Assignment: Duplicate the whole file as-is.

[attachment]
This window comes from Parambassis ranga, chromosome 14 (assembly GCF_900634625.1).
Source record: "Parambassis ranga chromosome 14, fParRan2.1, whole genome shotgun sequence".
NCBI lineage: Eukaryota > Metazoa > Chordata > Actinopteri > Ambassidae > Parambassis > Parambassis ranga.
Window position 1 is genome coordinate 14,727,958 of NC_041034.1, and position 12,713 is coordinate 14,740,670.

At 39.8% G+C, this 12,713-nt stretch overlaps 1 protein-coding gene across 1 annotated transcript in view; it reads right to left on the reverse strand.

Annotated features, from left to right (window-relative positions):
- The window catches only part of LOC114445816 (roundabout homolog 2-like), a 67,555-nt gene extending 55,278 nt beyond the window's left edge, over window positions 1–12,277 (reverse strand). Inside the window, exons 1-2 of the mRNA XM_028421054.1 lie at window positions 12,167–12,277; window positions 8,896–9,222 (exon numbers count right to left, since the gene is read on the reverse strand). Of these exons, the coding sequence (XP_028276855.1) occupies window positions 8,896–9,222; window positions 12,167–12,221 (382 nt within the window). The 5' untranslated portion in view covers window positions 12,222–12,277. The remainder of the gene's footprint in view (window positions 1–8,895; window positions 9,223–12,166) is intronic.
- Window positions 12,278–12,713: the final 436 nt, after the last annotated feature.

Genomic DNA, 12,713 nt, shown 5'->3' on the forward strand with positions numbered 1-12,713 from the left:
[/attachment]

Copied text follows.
This window comes from Parambassis ranga, chromosome 14 (assembly GCF_900634625.1).
Source record: "Parambassis ranga chromosome 14, fParRan2.1, whole genome shotgun sequence".
NCBI lineage: Eukaryota > Metazoa > Chordata > Actinopteri > Ambassidae > Parambassis > Parambassis ranga.
Window position 1 is genome coordinate 14,727,958 of NC_041034.1, and position 12,713 is coordinate 14,740,670.

At 39.8% G+C, this 12,713-nt stretch overlaps 1 protein-coding gene across 1 annotated transcript in view; it reads right to left on the reverse strand.

Annotated features, from left to right (window-relative positions):
- The window catches only part of LOC114445816 (roundabout homolog 2-like), a 67,555-nt gene extending 55,278 nt beyond the window's left edge, over window positions 1–12,277 (reverse strand). Inside the window, exons 1-2 of the mRNA XM_028421054.1 lie at window positions 12,167–12,277; window positions 8,896–9,222 (exon numbers count right to left, since the gene is read on the reverse strand). Of these exons, the coding sequence (XP_028276855.1) occupies window positions 8,896–9,222; window positions 12,167–12,221 (382 nt within the window). The 5' untranslated portion in view covers window positions 12,222–12,277. The remainder of the gene's footprint in view (window positions 1–8,895; window positions 9,223–12,166) is intronic.
- Window positions 12,278–12,713: the final 436 nt, after the last annotated feature.

Genomic DNA, 12,713 nt, shown 5'->3' on the forward strand with positions numbered 1-12,713 from the left: